This article was previously published under Q188856
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This article was written about products for which Microsoft no longer offers support. Therefore, this article is offered "as is" and will no longer be updated.
Names of standard folders in an Exchange mailbox, such as the Inbox, SentItems, Public Folders, and so on, appear in different languages when seenfrom the client program.
Most of the standard folders seen from the client are stored on the server,but they are initially created and named by the first client to access thecorresponding mailbox after it is created. Thus, if the first client youuse to access a new mailbox is a French client, standard folders like theInbox or Sent Items are given French names. After a folder is named, itretains that name unless you explicitly change it from the client. So if aclient in a different language subsequently is used to access the mailbox,these standard folders still retain names in the language used by theclient that created them. This does not affect functionality, but it may besomewhat confusing in appearance.
Additionally, some folders are on the server (for example, all of theserver mailbox folders). Others may be in a local .pst file, and stillothers are "virtual" folders that have no real existence (such as thePublic Folders folder, which simply serves as a tree node for the public-folder tree of the organization). The server folders have names in thelanguage of the client that first created them. Similarly, the .pst foldershave names in the language of the client that created them (which may havebeen a different client from the one that created the server folders).Finally, the virtual folders always have names in the language of theclient that is currently displaying them (because they have no existenceindependent of the client program). The net result is that you may seestandard folders with names in a variety of languages, if clients indifferent languages have been used to access the mailbox or any .psts.
Again, none of this affects functionality, and you may change the names ofthe folders at any time. The problem is only aesthetic.
The names of the folders can be changed at any time, at your discretion, from your client program.
Some clients (for example, Outlook 2000 or older) do not allow the names of certain standard folders (for example, the Inbox) to be changed, but this is a client restriction and not an intrinsic limitation of Exchange. In these cases, you must use a different client (such as the older Exchange client) to modify the folder names.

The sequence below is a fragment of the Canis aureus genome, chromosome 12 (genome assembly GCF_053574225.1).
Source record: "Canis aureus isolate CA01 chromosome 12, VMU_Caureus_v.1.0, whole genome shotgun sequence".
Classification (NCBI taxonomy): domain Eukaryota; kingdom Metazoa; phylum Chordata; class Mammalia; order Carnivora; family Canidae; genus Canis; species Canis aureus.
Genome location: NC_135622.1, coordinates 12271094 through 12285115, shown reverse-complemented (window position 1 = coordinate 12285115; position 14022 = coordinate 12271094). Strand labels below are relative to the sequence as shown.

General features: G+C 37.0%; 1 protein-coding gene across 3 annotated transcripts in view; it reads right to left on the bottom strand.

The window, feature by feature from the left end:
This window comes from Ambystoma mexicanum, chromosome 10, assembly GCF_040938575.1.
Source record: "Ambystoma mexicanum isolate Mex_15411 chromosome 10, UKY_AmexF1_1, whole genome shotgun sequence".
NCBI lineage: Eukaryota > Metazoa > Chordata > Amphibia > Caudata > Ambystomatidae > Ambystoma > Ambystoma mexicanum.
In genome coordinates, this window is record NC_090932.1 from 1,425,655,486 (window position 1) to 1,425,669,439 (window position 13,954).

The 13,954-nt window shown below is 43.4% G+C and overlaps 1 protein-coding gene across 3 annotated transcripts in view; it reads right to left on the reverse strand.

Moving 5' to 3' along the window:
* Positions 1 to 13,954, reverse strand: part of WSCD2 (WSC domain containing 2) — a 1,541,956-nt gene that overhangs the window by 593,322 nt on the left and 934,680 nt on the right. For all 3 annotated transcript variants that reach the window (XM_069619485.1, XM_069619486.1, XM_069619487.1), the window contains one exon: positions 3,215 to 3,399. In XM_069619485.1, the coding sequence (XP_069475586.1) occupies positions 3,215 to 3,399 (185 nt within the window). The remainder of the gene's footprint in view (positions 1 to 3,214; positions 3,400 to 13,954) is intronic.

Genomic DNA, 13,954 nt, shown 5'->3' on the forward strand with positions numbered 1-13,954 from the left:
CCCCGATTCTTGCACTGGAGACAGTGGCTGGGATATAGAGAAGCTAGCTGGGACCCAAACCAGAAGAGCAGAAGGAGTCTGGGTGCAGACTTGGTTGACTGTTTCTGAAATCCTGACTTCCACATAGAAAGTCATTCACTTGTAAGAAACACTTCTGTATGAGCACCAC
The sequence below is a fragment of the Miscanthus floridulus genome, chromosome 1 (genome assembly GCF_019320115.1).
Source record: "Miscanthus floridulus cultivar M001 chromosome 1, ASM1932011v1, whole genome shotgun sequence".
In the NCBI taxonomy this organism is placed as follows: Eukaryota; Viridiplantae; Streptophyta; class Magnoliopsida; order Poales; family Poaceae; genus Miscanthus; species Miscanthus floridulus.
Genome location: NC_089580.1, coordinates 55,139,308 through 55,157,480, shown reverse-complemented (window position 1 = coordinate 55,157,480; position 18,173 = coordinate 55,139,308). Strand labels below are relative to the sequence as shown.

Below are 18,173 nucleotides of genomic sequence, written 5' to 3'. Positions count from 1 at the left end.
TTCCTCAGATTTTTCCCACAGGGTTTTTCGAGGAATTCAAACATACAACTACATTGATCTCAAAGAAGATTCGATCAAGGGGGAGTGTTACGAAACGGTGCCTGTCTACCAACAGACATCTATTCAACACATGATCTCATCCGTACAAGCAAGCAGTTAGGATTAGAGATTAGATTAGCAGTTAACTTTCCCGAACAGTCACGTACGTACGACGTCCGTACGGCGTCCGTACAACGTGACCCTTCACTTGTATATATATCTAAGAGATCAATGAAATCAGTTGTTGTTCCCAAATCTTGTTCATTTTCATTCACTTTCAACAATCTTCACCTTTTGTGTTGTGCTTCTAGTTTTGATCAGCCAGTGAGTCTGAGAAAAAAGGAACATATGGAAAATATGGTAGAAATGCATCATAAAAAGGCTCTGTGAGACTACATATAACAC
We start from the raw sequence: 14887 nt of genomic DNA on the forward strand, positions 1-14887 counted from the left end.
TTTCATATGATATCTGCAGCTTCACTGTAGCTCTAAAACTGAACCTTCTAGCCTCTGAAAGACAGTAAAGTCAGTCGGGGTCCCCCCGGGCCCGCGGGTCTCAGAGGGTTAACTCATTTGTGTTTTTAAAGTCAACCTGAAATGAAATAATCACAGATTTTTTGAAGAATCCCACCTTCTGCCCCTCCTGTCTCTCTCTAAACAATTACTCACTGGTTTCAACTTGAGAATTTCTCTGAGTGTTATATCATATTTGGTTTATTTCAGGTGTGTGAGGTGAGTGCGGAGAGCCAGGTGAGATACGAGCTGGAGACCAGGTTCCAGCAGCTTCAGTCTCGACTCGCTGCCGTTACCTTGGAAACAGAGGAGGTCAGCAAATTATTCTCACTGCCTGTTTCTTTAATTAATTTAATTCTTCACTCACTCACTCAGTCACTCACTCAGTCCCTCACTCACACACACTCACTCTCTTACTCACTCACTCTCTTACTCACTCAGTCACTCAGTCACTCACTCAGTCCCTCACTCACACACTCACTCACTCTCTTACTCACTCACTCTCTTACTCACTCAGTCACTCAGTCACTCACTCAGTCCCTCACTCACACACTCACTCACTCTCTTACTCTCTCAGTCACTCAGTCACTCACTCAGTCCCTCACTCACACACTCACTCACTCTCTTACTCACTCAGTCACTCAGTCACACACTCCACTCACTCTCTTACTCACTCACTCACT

Outlook 2002 clients can run a command line switch to rename the default folders to the language of the client. To do this, click Start, click Run, and then type Outlook.exe /resetfoldernames. Outlook will start normally and the default folder names will be in the language of the client.
With Outlook 2002 and the CIW or CMW you might want to reset folder names for all users when you deploy Outlook to synchronize users' folder names to the User Interface Language of their version of Outlook. This could be useful, for example, if a corporate-wide process has initialized new mailboxes before new users have started Outlook for the first time. In this case, the mailboxes will end up with default folders in the language of the server. (Note that users can, instead, specify the /resetfoldernames option on the Outlook.exe command line to synchronize the folder names on their computer.)
To reset folder names when deploying Outlook, perform the following steps:
In the Custom Installation Wizard, go to the Add/Remove Registry Entries page.
Click Add to add a registry entry for ResetFolderNames.
On the Add/Modify Registry Entry page, select or type the following:
Under Root:, click to select HKEY_CURRENT_USER.
Under Data type:, click to select Dword.
In the Key: field, type Software/Microsoft/Office/10.0/Outlook/Setup.
In the Value name: field, type ResetFolderNames.
In the Value data: field, type 1.
Any non-zero value will cause Outlook to synchronize the user's folder names to the User Interface Language of Outlook.
Click OK to save the entry.
This behavior is by design.
If you are administering a multilingual user community, you may want tosuggest to users that they use a client in their preferred language toaccess their mailbox for the first time, so that the folders are created inthe language they prefer. Note that only the language of the clientmatters; the settings of the OS and the server are not important.
In the case of mixed wide-character (DBCS/Unicode) clients and otherclients, folders named in a wide-character client may have names that looklike garbage characters when seen from other clients that do not supportwide-character strings. This has no effect on functionality, but it canmislead users into thinking that the system is "broken." Wide-characternames display correctly only with clients and operating systems that canhandle wide-character strings (such as Japanese or Chinese versions of suchproducts).
NOTE: References to the client software in this article are generic andrefer to any program that can create or modify folders. This includes notonly traditional e-mail client programs but also administrative migrationor support utilities that access stores to perform various functionsunrelated to normal sending and receiving of e-mail. These latter programsoften create folders also, and when they do, generally they create thefolders in the language of the program. This is an important considerationwhen using utilities like ExMerge (BackOffice Resource Kit III). Thelanguage version of these utilities should be carefully chosen when theyare used by administrators.